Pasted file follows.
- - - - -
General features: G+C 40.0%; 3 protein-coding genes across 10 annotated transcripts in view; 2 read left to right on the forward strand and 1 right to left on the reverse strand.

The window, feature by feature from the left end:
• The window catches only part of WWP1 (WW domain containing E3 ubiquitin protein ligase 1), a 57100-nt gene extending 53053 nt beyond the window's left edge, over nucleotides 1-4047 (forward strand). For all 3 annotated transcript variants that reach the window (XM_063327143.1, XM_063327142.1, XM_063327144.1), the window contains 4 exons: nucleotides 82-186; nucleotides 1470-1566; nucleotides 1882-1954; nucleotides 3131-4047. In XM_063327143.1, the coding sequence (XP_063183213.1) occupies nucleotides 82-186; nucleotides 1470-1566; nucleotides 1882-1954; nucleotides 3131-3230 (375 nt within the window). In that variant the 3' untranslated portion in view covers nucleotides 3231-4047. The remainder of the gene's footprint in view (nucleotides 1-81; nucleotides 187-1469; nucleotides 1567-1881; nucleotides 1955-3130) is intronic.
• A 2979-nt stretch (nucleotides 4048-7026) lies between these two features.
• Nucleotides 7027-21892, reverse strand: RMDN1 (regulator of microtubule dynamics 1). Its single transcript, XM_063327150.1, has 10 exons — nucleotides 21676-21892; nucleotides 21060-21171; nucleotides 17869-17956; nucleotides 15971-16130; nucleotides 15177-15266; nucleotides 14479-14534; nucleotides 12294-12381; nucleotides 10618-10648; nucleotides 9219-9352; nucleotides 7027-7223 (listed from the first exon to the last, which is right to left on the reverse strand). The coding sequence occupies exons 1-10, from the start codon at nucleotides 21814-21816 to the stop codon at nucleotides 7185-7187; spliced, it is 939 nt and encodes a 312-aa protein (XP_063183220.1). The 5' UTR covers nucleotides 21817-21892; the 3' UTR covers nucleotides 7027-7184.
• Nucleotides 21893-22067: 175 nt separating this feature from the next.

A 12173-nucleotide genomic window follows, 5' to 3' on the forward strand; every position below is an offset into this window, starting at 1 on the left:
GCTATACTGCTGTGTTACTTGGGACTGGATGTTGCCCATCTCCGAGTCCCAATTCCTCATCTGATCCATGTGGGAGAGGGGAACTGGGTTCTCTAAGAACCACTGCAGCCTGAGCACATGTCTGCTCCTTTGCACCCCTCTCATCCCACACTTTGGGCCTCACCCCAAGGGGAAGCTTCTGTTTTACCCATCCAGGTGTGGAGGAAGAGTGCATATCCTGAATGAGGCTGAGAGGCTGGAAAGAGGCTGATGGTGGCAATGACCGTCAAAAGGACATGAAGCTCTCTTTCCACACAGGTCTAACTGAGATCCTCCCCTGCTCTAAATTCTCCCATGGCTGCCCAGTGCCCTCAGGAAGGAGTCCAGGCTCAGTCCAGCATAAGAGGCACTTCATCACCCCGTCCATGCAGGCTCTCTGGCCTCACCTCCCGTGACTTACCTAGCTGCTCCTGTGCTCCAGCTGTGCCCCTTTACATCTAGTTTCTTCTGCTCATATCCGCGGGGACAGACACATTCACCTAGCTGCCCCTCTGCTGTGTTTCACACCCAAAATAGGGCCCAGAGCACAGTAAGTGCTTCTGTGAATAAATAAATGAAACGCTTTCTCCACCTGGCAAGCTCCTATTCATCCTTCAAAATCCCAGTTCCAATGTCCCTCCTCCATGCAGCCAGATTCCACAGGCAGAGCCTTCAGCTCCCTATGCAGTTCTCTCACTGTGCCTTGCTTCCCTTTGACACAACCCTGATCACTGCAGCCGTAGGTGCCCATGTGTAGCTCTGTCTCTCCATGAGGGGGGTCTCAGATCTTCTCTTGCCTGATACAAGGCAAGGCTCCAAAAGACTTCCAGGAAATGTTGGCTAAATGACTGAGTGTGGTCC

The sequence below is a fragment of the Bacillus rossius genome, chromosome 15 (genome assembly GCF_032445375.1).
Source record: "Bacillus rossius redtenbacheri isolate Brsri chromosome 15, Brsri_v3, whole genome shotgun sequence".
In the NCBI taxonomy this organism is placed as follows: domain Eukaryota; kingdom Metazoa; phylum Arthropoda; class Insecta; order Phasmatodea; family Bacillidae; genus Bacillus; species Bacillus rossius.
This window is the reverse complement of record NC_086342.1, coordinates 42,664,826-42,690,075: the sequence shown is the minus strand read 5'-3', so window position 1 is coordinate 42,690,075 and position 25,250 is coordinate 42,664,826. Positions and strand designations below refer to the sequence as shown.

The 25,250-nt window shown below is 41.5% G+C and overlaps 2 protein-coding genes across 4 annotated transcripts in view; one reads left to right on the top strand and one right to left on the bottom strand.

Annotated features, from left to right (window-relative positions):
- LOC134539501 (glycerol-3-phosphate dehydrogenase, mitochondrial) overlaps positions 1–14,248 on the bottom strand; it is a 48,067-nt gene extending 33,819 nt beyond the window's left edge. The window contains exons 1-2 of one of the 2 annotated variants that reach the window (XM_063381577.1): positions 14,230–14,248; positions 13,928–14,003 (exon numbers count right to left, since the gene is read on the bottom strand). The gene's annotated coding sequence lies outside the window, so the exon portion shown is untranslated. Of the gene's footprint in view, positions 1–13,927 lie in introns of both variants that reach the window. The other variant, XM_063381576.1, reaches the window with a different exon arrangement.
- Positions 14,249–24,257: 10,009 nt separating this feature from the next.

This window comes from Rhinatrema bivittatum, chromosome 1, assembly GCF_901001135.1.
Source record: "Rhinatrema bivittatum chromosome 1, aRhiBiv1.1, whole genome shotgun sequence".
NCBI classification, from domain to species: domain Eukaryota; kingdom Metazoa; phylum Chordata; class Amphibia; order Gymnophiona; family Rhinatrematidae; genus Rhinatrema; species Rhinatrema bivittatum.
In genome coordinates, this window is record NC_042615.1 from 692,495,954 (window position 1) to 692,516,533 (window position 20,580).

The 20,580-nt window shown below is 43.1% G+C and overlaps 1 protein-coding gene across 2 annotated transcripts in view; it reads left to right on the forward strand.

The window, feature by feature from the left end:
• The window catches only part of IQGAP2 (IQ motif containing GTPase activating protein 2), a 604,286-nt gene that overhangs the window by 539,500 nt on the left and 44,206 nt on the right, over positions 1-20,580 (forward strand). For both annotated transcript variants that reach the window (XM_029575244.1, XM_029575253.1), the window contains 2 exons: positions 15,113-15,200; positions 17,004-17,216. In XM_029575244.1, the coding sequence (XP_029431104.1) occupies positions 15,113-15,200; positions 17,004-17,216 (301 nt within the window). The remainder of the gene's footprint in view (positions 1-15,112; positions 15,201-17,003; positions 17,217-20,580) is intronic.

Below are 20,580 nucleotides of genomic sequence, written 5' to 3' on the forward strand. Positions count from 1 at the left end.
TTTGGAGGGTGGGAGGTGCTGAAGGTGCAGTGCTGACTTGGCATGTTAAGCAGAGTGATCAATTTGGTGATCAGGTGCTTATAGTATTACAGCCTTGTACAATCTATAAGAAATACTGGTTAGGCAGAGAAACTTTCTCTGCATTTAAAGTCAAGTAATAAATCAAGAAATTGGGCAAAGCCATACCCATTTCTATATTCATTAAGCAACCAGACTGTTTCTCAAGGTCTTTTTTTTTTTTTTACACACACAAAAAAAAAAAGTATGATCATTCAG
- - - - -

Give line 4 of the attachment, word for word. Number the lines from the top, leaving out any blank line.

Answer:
• A 2979-nt stretch (nucleotides 4048-7026) lies between these two features.